Home > Trinity 16-End of Church Year > The Lowest Place. 17th Sunday after Trinity, 2014

The Lowest Place. 17th Sunday after Trinity, 2014

17th Sunday after Trinity + St. Peter Lutheran Church + St. Luke 14:1-11 + October 12, 2014

“ The Lowest Place“

Iesu Iuva!


Grace and peace to you from God our Father and the Lord Jesus Christ.


Jesus said the Pharisees loved the best seats in the synagogues and greetings in the marketplaces. They loved to have people call them “Rabbi,” “Teacher.”  They loved honor.


So no surprise that at this Sabbath dinner all the guests of the ruler of the Pharisees are choosing the best seats for themselves. They want the places of honor.


The Pharisees may have been good at not working on the Sabbath, fasting, tithing, memorizing Scripture. But they lack one thing without which all their righteousness falls apart.  They lack love for their neighbor.  They want the places of honor and they are ready to have their neighbor go sit in the lowest place.  They keep close watch on Jesus, scrutinizing Him to find something wrong, something with which to discredit His reputation of being the Christ.


That’s not love. Love doesn’t rejoice when someone else falls.  It doesn’t seek the best for itself at the expense of one’s neighbor.  It rejoices when a neighbor is honored just as much as in one’s own honor.


What good is tithing, fasting, knowing Scripture, going to church if you don’t have love for your neighbor? The Law doesn’t command simply that we do this work and that, but above all that we love.  Without love for our neighbor as ourselves, all knowledge of God’s Word, all works profit us nothing.  We are just knowledgeable, religious transgressors of God’s commandments.


The Pharisees weren’t the only ones who liked to sit at the places of honor. Remember how upset Peter became when Jesus began to tell His disciples that He would be rejected in Jerusalem, suffer many things, and be killed?  Peter wasn’t upset just because his Lord was going to be humiliated and die.  He was upset because he didn’t want to accept that to follow Jesus is to walk in the way of the cross, the way of loss and shame and death, the way to the lowest place.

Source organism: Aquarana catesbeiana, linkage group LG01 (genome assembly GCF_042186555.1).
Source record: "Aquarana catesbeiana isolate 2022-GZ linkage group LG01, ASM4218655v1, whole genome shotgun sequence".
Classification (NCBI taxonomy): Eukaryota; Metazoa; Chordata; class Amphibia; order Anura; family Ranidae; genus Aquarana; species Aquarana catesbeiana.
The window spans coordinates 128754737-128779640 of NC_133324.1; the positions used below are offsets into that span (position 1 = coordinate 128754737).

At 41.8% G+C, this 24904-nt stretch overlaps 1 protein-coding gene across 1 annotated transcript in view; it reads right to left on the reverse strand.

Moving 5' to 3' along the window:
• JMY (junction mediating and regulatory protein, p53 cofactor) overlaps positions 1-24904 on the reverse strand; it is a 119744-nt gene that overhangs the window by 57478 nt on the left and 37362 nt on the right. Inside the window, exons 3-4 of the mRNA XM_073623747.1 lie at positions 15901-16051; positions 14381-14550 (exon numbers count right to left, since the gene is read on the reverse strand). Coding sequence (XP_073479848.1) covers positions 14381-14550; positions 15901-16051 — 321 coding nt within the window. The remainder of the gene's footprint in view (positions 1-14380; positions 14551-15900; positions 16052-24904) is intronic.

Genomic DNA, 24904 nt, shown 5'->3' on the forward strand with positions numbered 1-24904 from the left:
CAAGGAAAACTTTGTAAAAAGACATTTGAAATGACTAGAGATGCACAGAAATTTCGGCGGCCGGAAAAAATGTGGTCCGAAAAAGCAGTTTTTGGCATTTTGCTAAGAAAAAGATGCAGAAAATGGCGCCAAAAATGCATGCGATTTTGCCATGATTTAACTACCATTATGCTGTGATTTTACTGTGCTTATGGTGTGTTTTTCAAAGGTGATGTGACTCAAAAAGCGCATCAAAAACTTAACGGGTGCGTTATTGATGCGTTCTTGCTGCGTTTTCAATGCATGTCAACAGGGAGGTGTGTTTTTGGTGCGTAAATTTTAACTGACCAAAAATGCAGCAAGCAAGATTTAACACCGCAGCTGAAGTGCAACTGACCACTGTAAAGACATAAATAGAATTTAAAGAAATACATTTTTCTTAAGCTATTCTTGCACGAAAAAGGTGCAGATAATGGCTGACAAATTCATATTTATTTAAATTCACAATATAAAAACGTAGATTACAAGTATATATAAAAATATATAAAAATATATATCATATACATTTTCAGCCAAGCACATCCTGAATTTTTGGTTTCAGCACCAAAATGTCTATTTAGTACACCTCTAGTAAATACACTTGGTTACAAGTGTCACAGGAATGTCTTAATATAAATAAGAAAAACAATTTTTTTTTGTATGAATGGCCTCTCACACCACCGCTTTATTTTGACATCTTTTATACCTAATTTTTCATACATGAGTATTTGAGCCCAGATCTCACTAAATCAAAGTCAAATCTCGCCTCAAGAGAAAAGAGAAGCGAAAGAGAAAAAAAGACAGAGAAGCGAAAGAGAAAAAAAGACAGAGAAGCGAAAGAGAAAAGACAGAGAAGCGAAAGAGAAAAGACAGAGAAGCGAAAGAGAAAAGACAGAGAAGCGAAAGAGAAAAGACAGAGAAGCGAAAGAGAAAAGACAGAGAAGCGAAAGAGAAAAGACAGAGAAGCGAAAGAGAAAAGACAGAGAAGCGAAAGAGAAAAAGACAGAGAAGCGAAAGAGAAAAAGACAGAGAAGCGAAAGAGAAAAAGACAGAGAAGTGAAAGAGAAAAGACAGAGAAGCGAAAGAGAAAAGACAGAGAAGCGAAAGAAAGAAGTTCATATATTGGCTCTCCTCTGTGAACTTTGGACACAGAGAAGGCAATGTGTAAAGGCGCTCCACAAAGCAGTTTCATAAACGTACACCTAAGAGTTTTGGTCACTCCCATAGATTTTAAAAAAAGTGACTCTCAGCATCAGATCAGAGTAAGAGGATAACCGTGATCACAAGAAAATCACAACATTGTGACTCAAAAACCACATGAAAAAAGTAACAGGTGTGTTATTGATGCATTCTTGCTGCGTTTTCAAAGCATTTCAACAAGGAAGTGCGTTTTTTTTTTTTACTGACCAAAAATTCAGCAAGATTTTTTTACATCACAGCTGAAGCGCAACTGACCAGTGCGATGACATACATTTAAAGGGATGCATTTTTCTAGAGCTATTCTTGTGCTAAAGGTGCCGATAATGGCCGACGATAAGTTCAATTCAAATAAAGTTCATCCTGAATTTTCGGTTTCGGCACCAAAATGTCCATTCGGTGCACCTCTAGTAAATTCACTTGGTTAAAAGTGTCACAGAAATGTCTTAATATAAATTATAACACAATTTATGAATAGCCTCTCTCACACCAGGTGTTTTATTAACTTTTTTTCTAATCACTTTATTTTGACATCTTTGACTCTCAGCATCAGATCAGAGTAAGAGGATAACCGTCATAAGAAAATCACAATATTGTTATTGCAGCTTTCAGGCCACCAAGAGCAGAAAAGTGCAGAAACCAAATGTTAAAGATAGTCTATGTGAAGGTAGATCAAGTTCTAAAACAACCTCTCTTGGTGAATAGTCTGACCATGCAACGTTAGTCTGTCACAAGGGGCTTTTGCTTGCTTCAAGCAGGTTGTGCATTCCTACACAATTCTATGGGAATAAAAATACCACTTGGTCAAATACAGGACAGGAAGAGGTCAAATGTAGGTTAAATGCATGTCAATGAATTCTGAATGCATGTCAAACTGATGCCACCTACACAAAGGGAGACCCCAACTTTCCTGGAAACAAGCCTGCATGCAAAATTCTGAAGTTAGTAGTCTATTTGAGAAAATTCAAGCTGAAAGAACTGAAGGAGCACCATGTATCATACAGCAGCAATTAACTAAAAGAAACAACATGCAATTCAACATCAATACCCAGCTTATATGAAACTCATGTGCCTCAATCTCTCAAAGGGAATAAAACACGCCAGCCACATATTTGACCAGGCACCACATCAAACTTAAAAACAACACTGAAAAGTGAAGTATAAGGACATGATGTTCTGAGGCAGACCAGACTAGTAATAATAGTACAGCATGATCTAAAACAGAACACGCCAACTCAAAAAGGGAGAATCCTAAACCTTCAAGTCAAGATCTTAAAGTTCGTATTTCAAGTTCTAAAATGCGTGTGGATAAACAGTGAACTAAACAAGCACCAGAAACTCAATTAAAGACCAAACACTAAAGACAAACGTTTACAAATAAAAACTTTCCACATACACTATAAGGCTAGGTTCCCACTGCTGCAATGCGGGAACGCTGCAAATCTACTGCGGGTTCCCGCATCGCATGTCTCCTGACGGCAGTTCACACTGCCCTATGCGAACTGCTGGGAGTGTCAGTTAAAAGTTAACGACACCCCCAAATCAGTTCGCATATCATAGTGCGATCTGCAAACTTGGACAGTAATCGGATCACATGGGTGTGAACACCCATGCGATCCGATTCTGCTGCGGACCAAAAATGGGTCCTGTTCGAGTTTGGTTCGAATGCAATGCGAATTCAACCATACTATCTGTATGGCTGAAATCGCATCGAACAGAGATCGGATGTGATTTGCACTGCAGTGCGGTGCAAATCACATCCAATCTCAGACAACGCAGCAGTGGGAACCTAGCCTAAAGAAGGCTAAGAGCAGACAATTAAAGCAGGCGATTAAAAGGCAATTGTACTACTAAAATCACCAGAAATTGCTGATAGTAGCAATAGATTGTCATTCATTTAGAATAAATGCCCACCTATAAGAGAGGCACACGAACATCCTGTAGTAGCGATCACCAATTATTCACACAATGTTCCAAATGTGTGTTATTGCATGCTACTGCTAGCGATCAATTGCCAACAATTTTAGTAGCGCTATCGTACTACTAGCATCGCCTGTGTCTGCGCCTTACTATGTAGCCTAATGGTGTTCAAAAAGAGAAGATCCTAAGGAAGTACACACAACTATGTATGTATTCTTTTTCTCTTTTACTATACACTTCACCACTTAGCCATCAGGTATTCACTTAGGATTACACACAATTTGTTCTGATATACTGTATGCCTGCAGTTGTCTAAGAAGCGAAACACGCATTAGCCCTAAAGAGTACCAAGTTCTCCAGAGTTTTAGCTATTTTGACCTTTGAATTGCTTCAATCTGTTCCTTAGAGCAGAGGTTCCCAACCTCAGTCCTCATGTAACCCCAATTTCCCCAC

And Peter wasn’t unique among the disciples. James and John tried to arrange for themselves to sit at the places of honor in Jesus’ kingdom.  Only a short space before His death, Jesus had to explain to His disciples that the greatest among them should be like the youngest and the leader like the servant of all.


The disciples were also lacking in love. They were seeking the best seats in the kingdom of God even as Jesus went to take His seat in the lowest and most dishonorable place—the cross.


For everyone who exalts himself will be humbled, and he who humbles himself will be exalted. God honors the one who fulfills His law, who keeps His commandments. And the man who keeps God’s commandments loves his neighbor as himself.  Love is not proud.  It is humble.  It is patient and kind.  It does not envy or boast; it is not arrogant and rude.  The man who loves his neighbor humbles himself and serves his neighbor and seeks his good.  He’s happy if his neighbor gets to sit in the seat of honor even if it means that he sits in a dishonorable place.


In fact, the man who loves his neighbor willingly takes the dishonorable place so that his neighbor can have the better place.